Supererogation and Intentions of the Agent

Philosophia 41 (2):447-462 (2013)
Download Edit this record How to cite View on PhilPapers
It has been claimed, by David Heyd, that in order for an act to count as supererogatory the agent performing the act must possess altruistic intentions (1982 p.115). This requirement, Heyd claims, allows us to make sense of the meritorious nature of acts of supererogation. In this paper I will investigate whether there is good reason to accept that this requirement is a necessary condition of supererogation. I will argue that such a reason can be found in cases where two people act in the same way but with only the person who acted with altruistic intent counting as having performed an act of supererogation. In such cases Heyd’s intention requirement plays an important role in ruling out acts that intuitively are not supererogatory. Despite this, I will argue that we should reject Heyd’s requirement and replace it with a moral intention requirement. I will then investigate how to formulate this requirement and respond to two objections that might be raised against it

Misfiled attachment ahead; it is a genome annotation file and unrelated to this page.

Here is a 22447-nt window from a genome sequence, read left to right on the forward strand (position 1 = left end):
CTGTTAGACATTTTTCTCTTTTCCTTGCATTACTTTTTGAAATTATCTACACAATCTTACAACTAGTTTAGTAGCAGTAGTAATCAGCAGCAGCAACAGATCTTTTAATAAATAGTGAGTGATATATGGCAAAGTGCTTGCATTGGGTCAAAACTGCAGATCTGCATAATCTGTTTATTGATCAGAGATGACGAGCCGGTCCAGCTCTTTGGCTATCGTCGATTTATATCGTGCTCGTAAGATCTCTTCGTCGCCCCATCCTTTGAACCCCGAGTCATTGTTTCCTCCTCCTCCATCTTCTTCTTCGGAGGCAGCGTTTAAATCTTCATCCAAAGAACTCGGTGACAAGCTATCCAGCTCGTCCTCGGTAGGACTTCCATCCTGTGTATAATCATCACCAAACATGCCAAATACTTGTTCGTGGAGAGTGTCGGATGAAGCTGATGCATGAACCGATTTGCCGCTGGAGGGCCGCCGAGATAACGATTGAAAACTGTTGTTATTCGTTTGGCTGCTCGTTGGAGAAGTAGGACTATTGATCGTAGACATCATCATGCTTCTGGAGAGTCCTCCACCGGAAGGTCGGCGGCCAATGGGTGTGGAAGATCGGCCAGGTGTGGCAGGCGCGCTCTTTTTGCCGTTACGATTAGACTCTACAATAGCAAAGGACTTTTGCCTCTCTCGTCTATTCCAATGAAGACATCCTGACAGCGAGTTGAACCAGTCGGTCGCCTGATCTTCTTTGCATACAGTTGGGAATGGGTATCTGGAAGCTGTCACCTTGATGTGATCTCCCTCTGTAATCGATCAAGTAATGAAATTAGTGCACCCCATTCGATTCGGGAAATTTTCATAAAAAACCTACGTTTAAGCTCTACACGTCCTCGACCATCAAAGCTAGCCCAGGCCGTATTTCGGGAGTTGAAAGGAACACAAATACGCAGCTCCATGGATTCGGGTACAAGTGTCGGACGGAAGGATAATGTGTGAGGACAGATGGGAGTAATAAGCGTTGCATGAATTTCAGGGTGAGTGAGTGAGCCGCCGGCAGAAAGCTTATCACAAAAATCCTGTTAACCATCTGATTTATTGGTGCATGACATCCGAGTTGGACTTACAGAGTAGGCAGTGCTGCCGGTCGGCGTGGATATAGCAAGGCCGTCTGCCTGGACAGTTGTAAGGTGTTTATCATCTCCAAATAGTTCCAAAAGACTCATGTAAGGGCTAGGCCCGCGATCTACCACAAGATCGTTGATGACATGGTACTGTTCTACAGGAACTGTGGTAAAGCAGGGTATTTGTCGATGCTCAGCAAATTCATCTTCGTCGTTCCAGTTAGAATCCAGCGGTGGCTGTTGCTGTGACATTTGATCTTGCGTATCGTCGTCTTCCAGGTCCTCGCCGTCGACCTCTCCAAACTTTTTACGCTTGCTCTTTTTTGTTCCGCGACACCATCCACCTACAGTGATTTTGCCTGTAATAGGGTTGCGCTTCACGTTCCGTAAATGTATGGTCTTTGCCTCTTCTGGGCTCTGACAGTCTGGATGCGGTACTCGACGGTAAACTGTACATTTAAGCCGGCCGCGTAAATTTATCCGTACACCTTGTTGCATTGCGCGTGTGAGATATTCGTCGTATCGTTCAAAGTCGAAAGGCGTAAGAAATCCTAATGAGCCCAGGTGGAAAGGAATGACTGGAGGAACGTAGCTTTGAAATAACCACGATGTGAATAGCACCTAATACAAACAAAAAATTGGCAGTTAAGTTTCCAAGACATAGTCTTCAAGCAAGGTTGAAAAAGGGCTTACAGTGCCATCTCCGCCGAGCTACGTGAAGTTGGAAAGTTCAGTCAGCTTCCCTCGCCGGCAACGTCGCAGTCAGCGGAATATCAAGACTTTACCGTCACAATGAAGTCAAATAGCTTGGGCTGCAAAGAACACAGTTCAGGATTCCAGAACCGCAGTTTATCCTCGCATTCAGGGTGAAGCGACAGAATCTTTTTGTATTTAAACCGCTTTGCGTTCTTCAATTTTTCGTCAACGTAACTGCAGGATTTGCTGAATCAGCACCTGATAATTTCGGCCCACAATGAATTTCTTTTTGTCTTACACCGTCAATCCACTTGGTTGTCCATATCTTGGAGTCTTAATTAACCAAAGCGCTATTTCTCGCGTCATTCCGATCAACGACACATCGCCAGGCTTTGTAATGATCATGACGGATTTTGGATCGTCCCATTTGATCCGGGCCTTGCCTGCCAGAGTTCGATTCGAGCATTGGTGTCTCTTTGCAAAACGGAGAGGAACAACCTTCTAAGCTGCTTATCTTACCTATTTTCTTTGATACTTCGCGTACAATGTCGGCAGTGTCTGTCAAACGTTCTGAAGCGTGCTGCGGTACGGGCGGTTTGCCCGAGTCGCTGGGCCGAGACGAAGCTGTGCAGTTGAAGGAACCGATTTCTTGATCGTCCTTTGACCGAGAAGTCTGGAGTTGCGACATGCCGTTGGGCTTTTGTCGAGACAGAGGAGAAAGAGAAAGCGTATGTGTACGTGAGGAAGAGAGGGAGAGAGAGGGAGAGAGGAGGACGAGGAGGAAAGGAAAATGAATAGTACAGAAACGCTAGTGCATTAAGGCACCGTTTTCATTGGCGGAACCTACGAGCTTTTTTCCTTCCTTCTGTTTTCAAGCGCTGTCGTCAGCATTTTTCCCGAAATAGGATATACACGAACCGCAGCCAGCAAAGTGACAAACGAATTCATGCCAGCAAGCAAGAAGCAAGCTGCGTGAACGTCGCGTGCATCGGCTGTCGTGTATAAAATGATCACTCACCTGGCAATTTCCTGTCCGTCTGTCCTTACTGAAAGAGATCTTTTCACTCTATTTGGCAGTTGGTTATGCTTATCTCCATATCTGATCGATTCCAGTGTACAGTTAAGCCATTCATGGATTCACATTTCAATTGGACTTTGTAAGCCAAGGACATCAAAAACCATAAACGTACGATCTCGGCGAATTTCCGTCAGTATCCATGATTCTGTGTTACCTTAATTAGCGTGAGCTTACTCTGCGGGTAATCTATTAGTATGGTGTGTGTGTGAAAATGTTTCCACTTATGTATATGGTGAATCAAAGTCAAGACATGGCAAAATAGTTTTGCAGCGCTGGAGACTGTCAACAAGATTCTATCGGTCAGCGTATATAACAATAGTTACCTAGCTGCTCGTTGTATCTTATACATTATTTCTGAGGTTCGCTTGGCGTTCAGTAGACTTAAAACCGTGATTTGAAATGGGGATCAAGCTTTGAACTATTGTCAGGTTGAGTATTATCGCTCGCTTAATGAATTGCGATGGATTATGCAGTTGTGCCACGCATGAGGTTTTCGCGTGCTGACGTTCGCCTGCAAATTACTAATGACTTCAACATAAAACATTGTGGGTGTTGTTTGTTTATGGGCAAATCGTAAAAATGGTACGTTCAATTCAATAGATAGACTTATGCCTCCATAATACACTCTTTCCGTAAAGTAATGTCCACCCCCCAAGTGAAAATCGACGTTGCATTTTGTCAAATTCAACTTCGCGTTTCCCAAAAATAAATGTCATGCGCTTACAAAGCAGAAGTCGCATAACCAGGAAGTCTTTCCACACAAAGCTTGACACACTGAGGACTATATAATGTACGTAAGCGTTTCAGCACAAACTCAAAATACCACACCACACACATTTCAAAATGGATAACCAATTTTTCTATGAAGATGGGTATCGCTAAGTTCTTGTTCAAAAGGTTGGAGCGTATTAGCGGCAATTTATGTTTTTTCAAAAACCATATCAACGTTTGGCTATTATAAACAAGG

PhilPapers/Archive ID
Upload history
Archival date: 2013-04-12
View other versions
Added to PP index

Total views
587 ( #10,431 of 64,219 )

Recent downloads (6 months)
14 ( #40,485 of 64,219 )

How can I increase my downloads?

Downloads since first upload
This graph includes both downloads from PhilArchive and clicks on external links on PhilPapers.